F9 sees the return of Vin Diesel as street race and international super agent Dominic Toretto, whose attempts at a quiet family life off the grid are disrupted by a criminal plot that threatens the world order.
Former professional wrestler John Cena stars as Dom’s long-lost brother Jakob, with the action taking place around the globe – and beyond.
Diesel, who also produces Universal’s F9 and has served as the fulcrum of the multibillion-dollar franchise since first appearing in 2001’s The Fast And The Furious, said he relished slipping back into the character.
“I feel like I never left,” he says, “It’s been 20 great years. And I feel lucky to have a studio that really supports the evolution of the character.”
Action star Diesel, now 53, has become synonymous with Dominic, and admits even he is no longer sure where the distinction lies between the two.
“Isn’t that the question, where does Vin end and where does Dom start?” he muses.
“After 20 years, I’m not sure anymore. There are moments in the movie that are pulled right from [my life].
“The scene of me putting my son to sleep, that exchange about, ‘Daddy do you know where God is?’ literally comes from my daughter and putting her to sleep.
“And so, of course we all know how much family means in my personal life, and we all know how central the theme of family is in the franchise.”
As Diesel says, family is the major theme of F9.
Dominic’s core crew makes a return, with Michelle Rodriguez back as his wife Letty, Jordana Brewster as his sister Mia, Tyrese Gibson as ex-con Roman, Ludacris as wisecracking mechanic Tej and Nathalie Emmanuel as Ramsey, the British computer hacker.
The gang is locked in a high-stakes battle against criminal mastermind Cipher, played by Charlize Theron, who has joined forces with Jakob and his super-rich backer in an attempt to bring world governments to heel.
It was the introduction of the previously unknown Jakob that fired the imagination of F9 director Justin Lin, who helmed the third, fourth, fifth and sixth chapters of the series.
“For me, it was the idea of further exploring the theme of family, but this time through blood,” he says.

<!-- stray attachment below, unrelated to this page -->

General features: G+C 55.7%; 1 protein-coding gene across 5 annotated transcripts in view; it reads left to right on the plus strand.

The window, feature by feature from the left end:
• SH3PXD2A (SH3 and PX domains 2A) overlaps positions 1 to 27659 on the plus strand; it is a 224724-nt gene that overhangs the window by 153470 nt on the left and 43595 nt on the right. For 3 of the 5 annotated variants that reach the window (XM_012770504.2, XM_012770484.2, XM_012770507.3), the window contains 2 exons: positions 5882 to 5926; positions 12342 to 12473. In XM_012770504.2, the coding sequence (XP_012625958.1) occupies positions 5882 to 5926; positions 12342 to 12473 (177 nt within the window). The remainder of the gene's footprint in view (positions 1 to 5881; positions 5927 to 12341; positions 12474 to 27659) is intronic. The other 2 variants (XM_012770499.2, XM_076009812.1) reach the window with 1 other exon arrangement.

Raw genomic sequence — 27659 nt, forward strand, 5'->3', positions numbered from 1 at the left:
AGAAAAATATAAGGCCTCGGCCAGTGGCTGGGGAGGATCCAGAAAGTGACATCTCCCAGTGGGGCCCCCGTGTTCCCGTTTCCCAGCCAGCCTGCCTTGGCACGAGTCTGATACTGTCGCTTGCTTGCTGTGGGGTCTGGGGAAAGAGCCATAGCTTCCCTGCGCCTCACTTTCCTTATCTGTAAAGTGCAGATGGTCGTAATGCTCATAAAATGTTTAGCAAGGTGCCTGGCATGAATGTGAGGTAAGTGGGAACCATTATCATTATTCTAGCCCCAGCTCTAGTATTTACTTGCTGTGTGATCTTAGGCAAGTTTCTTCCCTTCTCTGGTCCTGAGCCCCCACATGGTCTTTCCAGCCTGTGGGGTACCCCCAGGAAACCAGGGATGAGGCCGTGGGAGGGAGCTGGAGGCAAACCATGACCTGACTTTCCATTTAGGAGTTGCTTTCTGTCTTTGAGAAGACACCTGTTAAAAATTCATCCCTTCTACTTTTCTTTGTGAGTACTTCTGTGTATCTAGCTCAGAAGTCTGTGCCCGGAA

“Something that hadn’t been done, and for us to do something for the very first time in chapter nine was exciting.
“It felt like it was worth coming back for.”
Lin’s return to the franchise led to another comeback sure to delight fans – that of Sung Kang’s Han Lue.
A gangster and race driver, Han first appeared in 2006’s The Fast And The Furious: Tokyo Drift – but appeared to have been killed off.
His death disgruntled fans and sparked the years-long social media campaign #JusticeForHan.
Lin was delighted to be able to resurrect the character.
He says: “The fans had the right to feel like he was kind of dismissed in how he was treated. Coming back, that was something I felt like we needed to address.
“Ultimately, it was a gift for me to be able to not only work with Sung Kang but also to bring this beloved character back. It was a challenge, but I give the fans 100% credit. It wouldn’t have happened without them.”
F9 was originally scheduled to arrive in April 2020, before the pandemic intervened and pushed it back more than a year.
It screeches onto the big screen as the pandemic wanes in the UK and US, with cinemas reopening and the box office firing back into life.
The film is on track to be one of the best performers since the health crisis struck, and should add a hefty sum to the franchise’s total gross of over six billion dollars (£4.3 billion).
Emmanuel, who shot to stardom after playing Missandei in Game Of Thrones, notes fans deserve escapism after a traumatic year.
She says: “It’s been an incredibly difficult year for everybody, and in ways that I personally cannot even fathom for some people.
“So the fact that we get to come back together to the cinema and watch these movies that we love and have grown up with, it somehow feels like a reunion, like a family reunion.
“And I think people really deserve that, they really deserve the fun and the escapism these movies give us.”
While much of the adrenaline-fuelled F9 deals in high-octane action perfectly suited to the cinema, it also includes low-key, emotionally resonant moments sure to touch fans.
Alongside Diesel, Paul Walker was the face of the franchise, until he was killed in a car crash in Southern California in 2013. He was 40.
F9 features a tribute to the star, a nod Emmanuel considers an essential part of the franchise’s DNA.
“They’re important to every film, since he passed and going forward,” she says.
“He’s a part of these films, it’s essential we remember him and include him and his character in every film.”
Diesel says his close friendship with his “brother” Walker – who he nicknamed “Pablo” – is what he treasures most from the films.
He says: “I guess the standout moment is all around Pablo. Those are the moments I hold. And obviously, when you lose a family member, you cherish all the moments, we all do that.
“Those are the memories I keep close and cherish the most.”
Diesel adds: “But I’ve had wonderful, wonderful moments throughout these 20 years, because the people I make the movies with have become family.
“My father used to say, ‘Do what you love and you’ll never work another day in your life’.
“And what I’ve learned from doing this franchise is the only thing better than that, is doing what you love with the people you love. And I can say that is the most rewarding aspect of doing Fast And Furious.”